The Looming Gap in Human Spaceflight

A Review of NASA’s Abandonment of Human Spaceflight


by Daniel Anthony Crew (April 23, 2008)

America abandoned the moon in 1972, halting our nation’s human space exploration effort in mid-stride, even though congress fully funded, and NASA completed the development of the flight hardware necessary to conduct one more trip to our only natural satellite. Our national political will to continue exploring beyond the blue world of Earth drifted from our collective conscience as the Cold War began to crowd out all other priorities.

The Shuttle Program did not begin test flights until a full four years after the Apollo Program ended, a gap that caused many of NASA’s finest minds to seek careers elsewhere, bleeding the imagination from research and development efforts that were spawned and accelerating during this era. R&D that has affected virtually every product we use today. The loss of our will to explore beyond low earth orbit in the 80’s and 90’s, and the dispersion of our technically brilliant Apollo space team, is one major cause of a decline noted in the US technological competitive edge over the last 40 years.

Our nation faces another gap in human spaceflight. The Shuttle Program will end in 2010, culminating a program phase-out that started in 2007 – shedding vital commercial vendors, contractor and support tiers along the way. Not to mention its human capital (to borrow a NASA term – for its people). The requirements to develop hardware for the new Constellation Program’s Orion Crew Exploration Vehicle and Ares I launcher started this year – with estimates of 2014-2017 before the US can deploy its own Astronauts, use Mission Control and training assets in Houston, or roll-out a Constellation Program space vehicle from the launch facilities in Florida. Another hiatus in U.S. human access to space.

Even if the new Administration and Congress attempted to reverse the course of the Shuttle’s demise, say in the first quarter of 2009, too much of the program support structure could not be reinvigorated without pouring billions back into qualifying new vendors and hardware. A very unlikely event since every billion spent on Shuttle is a billion reduced from the startup budget of the new Constellation Program. In simple terms, NASA is currently not funded well enough to be able to afford the two programs simultaneously and, as a consequence, will face the second gap in its short history.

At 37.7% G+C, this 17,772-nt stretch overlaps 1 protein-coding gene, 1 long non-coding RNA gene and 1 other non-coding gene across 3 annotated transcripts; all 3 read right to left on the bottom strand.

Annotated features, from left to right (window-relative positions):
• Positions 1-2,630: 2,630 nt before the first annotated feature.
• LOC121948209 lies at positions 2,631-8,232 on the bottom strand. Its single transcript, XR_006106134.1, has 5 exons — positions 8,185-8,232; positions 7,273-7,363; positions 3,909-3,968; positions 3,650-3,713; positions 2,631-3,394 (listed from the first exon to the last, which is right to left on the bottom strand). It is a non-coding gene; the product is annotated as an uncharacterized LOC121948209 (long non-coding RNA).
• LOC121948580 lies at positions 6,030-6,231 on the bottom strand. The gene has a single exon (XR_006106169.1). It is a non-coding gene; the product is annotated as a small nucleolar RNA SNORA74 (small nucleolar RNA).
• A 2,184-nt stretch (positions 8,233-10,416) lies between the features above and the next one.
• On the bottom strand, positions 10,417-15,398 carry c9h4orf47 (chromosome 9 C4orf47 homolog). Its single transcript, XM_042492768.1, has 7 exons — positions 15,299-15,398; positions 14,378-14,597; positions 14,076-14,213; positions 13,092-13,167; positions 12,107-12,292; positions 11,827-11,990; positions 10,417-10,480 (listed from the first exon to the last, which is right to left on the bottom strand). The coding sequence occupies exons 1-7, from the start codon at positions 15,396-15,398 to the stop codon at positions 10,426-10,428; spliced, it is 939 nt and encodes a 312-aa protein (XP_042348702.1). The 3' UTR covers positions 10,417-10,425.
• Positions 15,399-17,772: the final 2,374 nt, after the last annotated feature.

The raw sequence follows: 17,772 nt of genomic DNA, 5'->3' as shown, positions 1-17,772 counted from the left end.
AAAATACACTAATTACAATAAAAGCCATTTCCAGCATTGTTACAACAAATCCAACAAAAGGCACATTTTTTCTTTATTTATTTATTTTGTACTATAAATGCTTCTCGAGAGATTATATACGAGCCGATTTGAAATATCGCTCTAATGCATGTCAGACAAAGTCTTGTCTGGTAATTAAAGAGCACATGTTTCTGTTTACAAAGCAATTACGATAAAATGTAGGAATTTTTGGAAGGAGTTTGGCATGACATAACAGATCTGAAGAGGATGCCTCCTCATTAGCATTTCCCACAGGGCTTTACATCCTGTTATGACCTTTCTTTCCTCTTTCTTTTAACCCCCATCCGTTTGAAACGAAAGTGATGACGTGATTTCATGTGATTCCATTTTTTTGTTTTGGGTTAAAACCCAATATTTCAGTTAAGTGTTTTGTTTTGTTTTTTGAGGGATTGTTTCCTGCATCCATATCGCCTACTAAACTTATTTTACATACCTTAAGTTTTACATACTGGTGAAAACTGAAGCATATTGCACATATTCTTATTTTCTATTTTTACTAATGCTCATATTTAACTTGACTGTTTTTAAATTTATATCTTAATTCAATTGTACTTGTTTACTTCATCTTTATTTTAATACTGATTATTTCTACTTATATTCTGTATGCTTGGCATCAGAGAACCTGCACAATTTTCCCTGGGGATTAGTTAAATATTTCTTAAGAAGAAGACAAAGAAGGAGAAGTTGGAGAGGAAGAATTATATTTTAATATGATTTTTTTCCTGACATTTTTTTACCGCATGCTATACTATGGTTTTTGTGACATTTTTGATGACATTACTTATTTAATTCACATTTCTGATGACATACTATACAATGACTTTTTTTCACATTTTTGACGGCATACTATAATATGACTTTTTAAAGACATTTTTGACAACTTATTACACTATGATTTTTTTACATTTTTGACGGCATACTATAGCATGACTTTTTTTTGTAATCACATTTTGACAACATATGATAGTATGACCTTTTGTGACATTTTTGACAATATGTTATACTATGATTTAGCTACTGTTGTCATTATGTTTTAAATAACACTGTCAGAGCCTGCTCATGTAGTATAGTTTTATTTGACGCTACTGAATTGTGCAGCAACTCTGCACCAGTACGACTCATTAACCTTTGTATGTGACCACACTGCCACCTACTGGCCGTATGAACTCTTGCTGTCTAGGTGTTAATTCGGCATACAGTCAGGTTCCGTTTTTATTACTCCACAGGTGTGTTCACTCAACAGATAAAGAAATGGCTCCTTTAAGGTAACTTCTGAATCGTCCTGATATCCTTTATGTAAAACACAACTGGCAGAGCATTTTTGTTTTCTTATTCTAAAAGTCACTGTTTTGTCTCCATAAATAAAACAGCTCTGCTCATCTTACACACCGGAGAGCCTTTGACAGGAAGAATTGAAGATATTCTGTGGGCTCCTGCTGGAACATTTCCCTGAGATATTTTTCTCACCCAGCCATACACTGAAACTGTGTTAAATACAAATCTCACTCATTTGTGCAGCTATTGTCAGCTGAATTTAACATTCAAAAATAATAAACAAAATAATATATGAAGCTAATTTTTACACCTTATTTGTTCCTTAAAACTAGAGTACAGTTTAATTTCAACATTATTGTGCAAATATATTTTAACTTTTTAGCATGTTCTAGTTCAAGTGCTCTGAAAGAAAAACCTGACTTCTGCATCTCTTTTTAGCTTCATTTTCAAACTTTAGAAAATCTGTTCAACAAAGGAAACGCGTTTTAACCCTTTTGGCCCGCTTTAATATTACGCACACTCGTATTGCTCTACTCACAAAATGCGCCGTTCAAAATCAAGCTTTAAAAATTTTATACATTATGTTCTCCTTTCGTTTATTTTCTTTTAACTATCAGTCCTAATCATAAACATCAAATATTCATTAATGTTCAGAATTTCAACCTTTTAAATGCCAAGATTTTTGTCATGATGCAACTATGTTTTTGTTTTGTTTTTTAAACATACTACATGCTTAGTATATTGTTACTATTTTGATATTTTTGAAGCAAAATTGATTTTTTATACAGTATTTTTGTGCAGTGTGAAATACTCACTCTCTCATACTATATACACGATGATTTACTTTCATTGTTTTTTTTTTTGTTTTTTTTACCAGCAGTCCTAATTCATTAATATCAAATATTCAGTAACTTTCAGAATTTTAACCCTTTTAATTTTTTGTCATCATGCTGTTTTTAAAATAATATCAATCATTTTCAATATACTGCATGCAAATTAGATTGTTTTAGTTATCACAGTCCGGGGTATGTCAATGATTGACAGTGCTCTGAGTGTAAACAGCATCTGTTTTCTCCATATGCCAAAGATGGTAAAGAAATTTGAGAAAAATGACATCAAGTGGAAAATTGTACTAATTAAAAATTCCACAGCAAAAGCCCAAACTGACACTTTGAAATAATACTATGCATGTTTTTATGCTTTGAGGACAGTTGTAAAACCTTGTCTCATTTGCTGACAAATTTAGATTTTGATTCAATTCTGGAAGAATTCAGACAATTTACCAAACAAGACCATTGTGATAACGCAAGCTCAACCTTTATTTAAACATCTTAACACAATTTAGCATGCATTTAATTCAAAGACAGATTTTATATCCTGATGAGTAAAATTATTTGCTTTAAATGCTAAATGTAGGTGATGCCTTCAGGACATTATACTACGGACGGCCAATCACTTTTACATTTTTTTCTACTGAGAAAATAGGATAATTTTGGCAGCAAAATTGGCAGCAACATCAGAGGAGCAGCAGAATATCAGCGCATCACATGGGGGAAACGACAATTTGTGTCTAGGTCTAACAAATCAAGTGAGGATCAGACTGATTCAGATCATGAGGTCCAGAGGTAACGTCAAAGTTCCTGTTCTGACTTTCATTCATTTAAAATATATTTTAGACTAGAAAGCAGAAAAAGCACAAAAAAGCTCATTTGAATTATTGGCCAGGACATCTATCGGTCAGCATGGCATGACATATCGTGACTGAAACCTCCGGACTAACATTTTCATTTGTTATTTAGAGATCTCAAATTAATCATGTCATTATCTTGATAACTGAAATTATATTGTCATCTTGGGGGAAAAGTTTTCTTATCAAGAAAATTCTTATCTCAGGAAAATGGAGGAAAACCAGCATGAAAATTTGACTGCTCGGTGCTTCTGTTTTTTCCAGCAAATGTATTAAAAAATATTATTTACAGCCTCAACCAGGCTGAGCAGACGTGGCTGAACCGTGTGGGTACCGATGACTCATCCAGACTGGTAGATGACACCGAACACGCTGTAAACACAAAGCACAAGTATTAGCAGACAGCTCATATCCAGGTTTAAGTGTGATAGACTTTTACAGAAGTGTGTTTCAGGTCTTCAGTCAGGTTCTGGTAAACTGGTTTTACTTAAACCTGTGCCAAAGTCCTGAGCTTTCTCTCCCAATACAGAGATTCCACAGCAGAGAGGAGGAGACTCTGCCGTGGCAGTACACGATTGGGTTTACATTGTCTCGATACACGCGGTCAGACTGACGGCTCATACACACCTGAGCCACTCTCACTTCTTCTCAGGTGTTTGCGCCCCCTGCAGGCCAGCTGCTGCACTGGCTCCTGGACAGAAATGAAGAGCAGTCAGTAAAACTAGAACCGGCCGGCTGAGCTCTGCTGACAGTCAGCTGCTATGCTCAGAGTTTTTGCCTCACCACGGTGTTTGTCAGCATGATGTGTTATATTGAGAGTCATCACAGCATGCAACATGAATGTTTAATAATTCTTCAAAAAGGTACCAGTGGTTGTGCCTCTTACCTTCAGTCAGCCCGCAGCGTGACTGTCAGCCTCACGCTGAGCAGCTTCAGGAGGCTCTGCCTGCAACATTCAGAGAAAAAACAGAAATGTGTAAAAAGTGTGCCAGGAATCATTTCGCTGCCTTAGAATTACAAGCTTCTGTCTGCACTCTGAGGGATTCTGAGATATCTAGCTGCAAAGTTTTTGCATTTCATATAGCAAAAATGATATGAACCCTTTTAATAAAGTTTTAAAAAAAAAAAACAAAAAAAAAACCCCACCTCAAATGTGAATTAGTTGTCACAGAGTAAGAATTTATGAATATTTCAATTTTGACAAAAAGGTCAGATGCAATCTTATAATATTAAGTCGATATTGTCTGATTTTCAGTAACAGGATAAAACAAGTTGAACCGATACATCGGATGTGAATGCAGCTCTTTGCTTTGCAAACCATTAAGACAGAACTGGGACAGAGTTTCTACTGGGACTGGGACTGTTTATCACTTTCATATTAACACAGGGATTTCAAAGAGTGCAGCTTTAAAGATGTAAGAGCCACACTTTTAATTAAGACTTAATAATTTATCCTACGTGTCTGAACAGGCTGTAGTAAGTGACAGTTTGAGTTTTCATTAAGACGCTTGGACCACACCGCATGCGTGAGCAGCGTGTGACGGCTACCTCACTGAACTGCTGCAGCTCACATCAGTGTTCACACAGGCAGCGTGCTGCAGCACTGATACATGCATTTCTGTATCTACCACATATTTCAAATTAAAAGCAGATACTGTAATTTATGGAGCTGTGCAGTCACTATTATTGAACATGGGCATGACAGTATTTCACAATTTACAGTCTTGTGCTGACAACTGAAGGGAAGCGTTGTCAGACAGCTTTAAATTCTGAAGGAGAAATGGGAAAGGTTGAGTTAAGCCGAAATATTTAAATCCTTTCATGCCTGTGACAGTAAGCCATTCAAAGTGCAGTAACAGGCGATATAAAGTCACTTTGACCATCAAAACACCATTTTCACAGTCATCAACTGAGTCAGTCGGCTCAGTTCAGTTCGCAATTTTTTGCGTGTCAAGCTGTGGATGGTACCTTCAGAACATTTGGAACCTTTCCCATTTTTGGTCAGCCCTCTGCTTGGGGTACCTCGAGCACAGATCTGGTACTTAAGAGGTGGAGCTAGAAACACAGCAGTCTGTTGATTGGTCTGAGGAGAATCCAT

NASA’s entire budget is less than one cent of every federal tax dollar collected – roughly 15 billion dollars per year. Of that amount, 5 billion dollars per year is used for the Shuttle Program. To fund the Constellation Program an equal amount of Shuttle dollars must ramp down when Constellation dollars ramp up. It is a zero sum game of 5 billion discretionary dollars per year. Approximately the same amount that President Bush has committed – 30 billion tax dollars – to fight global HIV/AIDS (through PEPFAR) during the timeframe that America’s human space program will be grounded.

A relatively small contingent of scientists and engineers (compared to the current Shuttle workforce) will develop the Orion crew vehicle and Ares I launch vehicle during the four to six-year gap, a time during which American astronauts will fly to the space station totally dependent upon Russia, Japan and Europe. In essence, we are sending our human space program offshore – relying on other nations to maintain a minimal presence in space – following the lay-off of an estimated 5,000 scientists, engineers, and technicians in California, Texas, Alabama and Florida. A workforce that is a powerful technical source for US commercial products and academic initiatives and spinoffs. Arguably one of the few governmental entities that most Americans agree provides tangible results and clear benefits to society.

Leaders of America’s top high-tech and aerospace companies signed a joint challenge to Congress, imploring the return of U.S. space access to NASA and its contractor workforce, not those of foreign lands. This is especially important considering the very nations we must rely on during a program gap are clearly challenging US leadership in space, and, in the case of China, access to space. It is important, if not vital for long-term U.S. strategic interests, that our own political leaders heed the cadre of top American aerospace leaders to adequately appropriate discretionary spending at a level that will eliminate the possibility of a human spaceflight program to program gap.

The combined voice of American voters can make the difference to insure our most important U.S. space program assets – scientists, engineers and technicians – do not gravitate away from NASA by necessity, diluting technical potential for decades. To avoid this pitfall we must saturate Congress and the Administration with a demand to restore US access to space to the US space program and its workforce.

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